Sooner or later, we all wake up to wrinkles and gray hair. Yet what’s most frightening about aging isn’t necessarily the sagging skin or stiff joints, but the prospect of growing invisible to society — that people will somehow stop really seeing you.
It was in hopes of casting a more loving and empathetic spotlight on the elderly that Patrícia Monteiro created her series Life Ever After, which invites audiences into the lives of old women who live in Manhattan and still walk its streets every day. Though most have lost their spouses, their days are still full. One image captures 86-year-old Sonia Goldstein applying powder to her cheek as she prepares to meet a friend for dinner and a play on the Lower East Side. Another shows Chelsea resident Claire Gottfried slurping down the last drops of milk from a bowl of cereal she’s methodically prepared for breakfast.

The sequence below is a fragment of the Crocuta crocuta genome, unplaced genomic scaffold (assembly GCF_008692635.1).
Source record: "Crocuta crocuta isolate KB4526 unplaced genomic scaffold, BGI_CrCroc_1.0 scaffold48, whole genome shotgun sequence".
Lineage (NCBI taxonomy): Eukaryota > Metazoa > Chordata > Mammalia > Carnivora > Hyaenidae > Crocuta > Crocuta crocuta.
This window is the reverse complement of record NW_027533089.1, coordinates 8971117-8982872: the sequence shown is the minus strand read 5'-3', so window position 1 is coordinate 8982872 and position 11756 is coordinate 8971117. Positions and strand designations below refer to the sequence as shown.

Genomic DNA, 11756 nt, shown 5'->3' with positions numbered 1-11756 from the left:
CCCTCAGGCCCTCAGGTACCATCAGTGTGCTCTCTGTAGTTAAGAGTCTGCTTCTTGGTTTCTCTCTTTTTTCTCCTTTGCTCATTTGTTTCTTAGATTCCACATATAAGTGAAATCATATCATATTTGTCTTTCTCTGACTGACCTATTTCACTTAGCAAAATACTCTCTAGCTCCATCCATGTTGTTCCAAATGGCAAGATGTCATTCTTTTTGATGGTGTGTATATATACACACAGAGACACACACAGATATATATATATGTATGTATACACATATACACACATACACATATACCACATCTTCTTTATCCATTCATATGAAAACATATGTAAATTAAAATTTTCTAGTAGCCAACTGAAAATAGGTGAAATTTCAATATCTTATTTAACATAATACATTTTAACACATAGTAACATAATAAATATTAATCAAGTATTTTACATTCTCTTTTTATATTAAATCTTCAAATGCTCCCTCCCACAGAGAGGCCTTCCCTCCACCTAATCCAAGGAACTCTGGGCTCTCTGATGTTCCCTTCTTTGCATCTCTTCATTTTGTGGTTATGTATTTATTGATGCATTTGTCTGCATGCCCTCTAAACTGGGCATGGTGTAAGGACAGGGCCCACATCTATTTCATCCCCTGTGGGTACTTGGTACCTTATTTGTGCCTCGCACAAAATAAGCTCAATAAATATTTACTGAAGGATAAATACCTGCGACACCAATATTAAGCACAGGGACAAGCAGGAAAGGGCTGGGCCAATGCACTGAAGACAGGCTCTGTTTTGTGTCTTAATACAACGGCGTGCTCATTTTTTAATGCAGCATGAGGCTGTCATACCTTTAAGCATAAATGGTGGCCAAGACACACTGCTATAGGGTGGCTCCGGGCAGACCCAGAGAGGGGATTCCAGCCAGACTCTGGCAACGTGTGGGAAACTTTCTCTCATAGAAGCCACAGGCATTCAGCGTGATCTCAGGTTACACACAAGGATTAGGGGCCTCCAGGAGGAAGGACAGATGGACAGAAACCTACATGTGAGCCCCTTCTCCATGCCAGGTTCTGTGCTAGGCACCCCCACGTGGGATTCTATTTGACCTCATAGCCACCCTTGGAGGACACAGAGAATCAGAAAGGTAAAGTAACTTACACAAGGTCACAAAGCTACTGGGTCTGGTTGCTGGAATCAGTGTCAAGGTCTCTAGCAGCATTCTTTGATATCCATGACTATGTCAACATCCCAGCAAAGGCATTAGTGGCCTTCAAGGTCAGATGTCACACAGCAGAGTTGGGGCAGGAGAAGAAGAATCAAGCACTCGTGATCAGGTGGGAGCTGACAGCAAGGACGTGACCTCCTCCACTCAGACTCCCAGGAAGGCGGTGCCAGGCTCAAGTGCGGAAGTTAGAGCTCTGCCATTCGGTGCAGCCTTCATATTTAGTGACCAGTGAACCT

It’s easy to admire these women, who seem to embrace life as it comes. I can’t help but hope I’ll one day be as undaunted. As Monteiro told me, “In the end, growing old alone is both sad and inspiring, because you have to really be independent and love the life you have. Life doesn’t end when you reach your eighties.”
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